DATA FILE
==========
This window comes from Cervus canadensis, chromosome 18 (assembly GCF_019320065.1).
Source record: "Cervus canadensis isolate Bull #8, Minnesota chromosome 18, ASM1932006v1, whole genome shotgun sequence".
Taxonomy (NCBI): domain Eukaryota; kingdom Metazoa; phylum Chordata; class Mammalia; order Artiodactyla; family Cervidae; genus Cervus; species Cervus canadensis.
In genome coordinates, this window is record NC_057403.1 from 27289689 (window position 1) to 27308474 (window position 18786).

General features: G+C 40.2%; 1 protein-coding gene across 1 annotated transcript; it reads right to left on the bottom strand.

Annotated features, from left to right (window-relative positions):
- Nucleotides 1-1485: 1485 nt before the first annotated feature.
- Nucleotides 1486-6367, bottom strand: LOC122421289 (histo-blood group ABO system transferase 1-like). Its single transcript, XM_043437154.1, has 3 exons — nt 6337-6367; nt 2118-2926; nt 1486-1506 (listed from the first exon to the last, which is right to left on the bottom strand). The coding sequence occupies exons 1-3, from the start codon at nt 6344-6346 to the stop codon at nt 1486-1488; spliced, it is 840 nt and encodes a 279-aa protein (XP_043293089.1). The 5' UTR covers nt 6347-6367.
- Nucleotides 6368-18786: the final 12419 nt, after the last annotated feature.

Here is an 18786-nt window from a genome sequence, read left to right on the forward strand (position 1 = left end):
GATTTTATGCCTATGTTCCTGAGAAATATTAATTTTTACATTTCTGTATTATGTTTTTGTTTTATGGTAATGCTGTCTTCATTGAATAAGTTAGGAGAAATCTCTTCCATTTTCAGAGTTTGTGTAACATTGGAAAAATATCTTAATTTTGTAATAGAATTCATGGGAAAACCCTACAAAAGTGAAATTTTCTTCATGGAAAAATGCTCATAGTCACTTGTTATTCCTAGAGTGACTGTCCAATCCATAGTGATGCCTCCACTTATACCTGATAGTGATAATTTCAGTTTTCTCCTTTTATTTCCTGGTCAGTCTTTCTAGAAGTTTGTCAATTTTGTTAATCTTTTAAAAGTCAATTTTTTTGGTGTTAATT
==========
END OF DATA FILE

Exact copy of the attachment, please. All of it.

This window comes from Cervus canadensis, chromosome 18 (assembly GCF_019320065.1).
Source record: "Cervus canadensis isolate Bull #8, Minnesota chromosome 18, ASM1932006v1, whole genome shotgun sequence".
Taxonomy (NCBI): domain Eukaryota; kingdom Metazoa; phylum Chordata; class Mammalia; order Artiodactyla; family Cervidae; genus Cervus; species Cervus canadensis.
In genome coordinates, this window is record NC_057403.1 from 27289689 (window position 1) to 27308474 (window position 18786).

General features: G+C 40.2%; 1 protein-coding gene across 1 annotated transcript; it reads right to left on the bottom strand.

Annotated features, from left to right (window-relative positions):
- Nucleotides 1-1485: 1485 nt before the first annotated feature.
- Nucleotides 1486-6367, bottom strand: LOC122421289 (histo-blood group ABO system transferase 1-like). Its single transcript, XM_043437154.1, has 3 exons — nt 6337-6367; nt 2118-2926; nt 1486-1506 (listed from the first exon to the last, which is right to left on the bottom strand). The coding sequence occupies exons 1-3, from the start codon at nt 6344-6346 to the stop codon at nt 1486-1488; spliced, it is 840 nt and encodes a 279-aa protein (XP_043293089.1). The 5' UTR covers nt 6347-6367.
- Nucleotides 6368-18786: the final 12419 nt, after the last annotated feature.

Here is an 18786-nt window from a genome sequence, read left to right on the forward strand (position 1 = left end):
GATTTTATGCCTATGTTCCTGAGAAATATTAATTTTTACATTTCTGTATTATGTTTTTGTTTTATGGTAATGCTGTCTTCATTGAATAAGTTAGGAGAAATCTCTTCCATTTTCAGAGTTTGTGTAACATTGGAAAAATATCTTAATTTTGTAATAGAATTCATGGGAAAACCCTACAAAAGTGAAATTTTCTTCATGGAAAAATGCTCATAGTCACTTGTTATTCCTAGAGTGACTGTCCAATCCATAGTGATGCCTCCACTTATACCTGATAGTGATAATTTCAGTTTTCTCCTTTTATTTCCTGGTCAGTCTTTCTAGAAGTTTGTCAATTTTGTTAATCTTTTAAAAGTCAATTTTTTTGGTGTTAATT